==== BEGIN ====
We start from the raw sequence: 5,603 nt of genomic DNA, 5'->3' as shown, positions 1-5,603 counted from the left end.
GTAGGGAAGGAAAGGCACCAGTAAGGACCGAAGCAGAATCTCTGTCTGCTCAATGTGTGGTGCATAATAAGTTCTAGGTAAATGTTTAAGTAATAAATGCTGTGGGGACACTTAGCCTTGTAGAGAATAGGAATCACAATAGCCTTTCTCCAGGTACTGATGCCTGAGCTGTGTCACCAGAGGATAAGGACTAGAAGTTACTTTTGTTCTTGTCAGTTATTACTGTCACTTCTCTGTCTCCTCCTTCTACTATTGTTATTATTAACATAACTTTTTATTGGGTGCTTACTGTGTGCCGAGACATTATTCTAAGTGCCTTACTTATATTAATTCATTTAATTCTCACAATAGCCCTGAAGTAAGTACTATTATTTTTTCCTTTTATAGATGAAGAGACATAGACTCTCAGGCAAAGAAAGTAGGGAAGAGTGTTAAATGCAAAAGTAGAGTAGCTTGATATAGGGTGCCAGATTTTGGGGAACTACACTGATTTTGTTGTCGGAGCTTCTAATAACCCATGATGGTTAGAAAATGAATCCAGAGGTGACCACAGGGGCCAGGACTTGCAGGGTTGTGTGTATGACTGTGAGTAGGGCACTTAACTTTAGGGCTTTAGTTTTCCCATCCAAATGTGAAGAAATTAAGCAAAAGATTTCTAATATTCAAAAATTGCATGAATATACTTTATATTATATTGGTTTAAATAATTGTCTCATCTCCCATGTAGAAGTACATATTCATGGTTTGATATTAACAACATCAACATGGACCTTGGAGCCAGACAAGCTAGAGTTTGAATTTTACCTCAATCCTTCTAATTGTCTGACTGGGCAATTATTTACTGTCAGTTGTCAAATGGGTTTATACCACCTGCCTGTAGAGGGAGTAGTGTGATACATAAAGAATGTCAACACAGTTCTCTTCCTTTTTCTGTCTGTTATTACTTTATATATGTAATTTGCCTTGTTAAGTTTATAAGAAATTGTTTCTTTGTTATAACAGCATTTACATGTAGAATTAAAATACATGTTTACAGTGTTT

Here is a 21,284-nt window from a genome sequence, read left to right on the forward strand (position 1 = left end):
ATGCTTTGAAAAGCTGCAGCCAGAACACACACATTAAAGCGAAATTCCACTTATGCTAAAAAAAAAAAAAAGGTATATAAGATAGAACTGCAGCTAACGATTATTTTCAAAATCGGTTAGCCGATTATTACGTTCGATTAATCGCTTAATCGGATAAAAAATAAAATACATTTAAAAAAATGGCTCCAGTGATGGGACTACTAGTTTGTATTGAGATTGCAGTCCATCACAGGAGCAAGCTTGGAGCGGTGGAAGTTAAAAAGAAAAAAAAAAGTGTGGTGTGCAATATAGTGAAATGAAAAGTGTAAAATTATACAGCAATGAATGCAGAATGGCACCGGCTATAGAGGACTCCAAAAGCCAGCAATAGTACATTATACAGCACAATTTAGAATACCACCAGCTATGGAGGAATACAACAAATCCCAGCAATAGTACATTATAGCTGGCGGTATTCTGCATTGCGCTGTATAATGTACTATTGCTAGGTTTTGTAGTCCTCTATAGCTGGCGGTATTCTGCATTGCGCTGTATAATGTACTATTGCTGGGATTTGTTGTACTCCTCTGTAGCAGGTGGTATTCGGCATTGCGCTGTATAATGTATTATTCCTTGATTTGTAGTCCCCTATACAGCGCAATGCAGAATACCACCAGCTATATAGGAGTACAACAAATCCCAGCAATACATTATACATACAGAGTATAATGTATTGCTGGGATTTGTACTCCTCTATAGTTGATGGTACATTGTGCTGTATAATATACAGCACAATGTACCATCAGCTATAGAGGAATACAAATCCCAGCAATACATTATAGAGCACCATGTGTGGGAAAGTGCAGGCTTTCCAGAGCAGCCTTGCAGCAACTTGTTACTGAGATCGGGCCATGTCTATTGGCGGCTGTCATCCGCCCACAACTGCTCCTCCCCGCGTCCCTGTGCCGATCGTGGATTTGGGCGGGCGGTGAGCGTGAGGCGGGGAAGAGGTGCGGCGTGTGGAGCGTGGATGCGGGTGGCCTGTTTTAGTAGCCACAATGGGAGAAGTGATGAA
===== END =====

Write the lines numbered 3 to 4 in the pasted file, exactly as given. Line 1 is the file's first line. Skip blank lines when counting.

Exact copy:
Here is a 21,284-nt window from a genome sequence, read left to right on the forward strand (position 1 = left end):
ATGCTTTGAAAAGCTGCAGCCAGAACACACACATTAAAGCGAAATTCCACTTATGCTAAAAAAAAAAAAAAGGTATATAAGATAGAACTGCAGCTAACGATTATTTTCAAAATCGGTTAGCCGATTATTACGTTCGATTAATCGCTTAATCGGATAAAAAATAAAATACATTTAAAAAAATGGCTCCAGTGATGGGACTACTAGTTTGTATTGAGATTGCAGTCCATCACAGGAGCAAGCTTGGAGCGGTGGAAGTTAAAAAGAAAAAAAAAAGTGTGGTGTGCAATATAGTGAAATGAAAAGTGTAAAATTATACAGCAATGAATGCAGAATGGCACCGGCTATAGAGGACTCCAAAAGCCAGCAATAGTACATTATACAGCACAATTTAGAATACCACCAGCTATGGAGGAATACAACAAATCCCAGCAATAGTACATTATAGCTGGCGGTATTCTGCATTGCGCTGTATAATGTACTATTGCTAGGTTTTGTAGTCCTCTATAGCTGGCGGTATTCTGCATTGCGCTGTATAATGTACTATTGCTGGGATTTGTTGTACTCCTCTGTAGCAGGTGGTATTCGGCATTGCGCTGTATAATGTATTATTCCTTGATTTGTAGTCCCCTATACAGCGCAATGCAGAATACCACCAGCTATATAGGAGTACAACAAATCCCAGCAATACATTATACATACAGAGTATAATGTATTGCTGGGATTTGTACTCCTCTATAGTTGATGGTACATTGTGCTGTATAATATACAGCACAATGTACCATCAGCTATAGAGGAATACAAATCCCAGCAATACATTATAGAGCACCATGTGTGGGAAAGTGCAGGCTTTCCAGAGCAGCCTTGCAGCAACTTGTTACTGAGATCGGGCCATGTCTATTGGCGGCTGTCATCCGCCCACAACTGCTCCTCCCCGCGTCCCTGTGCCGATCGTGGATTTGGGCGGGCGGTGAGCGTGAGGCGGGGAAGAGGTGCGGCGTGTGGAGCGTGGATGCGGGTGGCCTGTTTTAGTAGCCACAATGGGAGAAGTGATGAA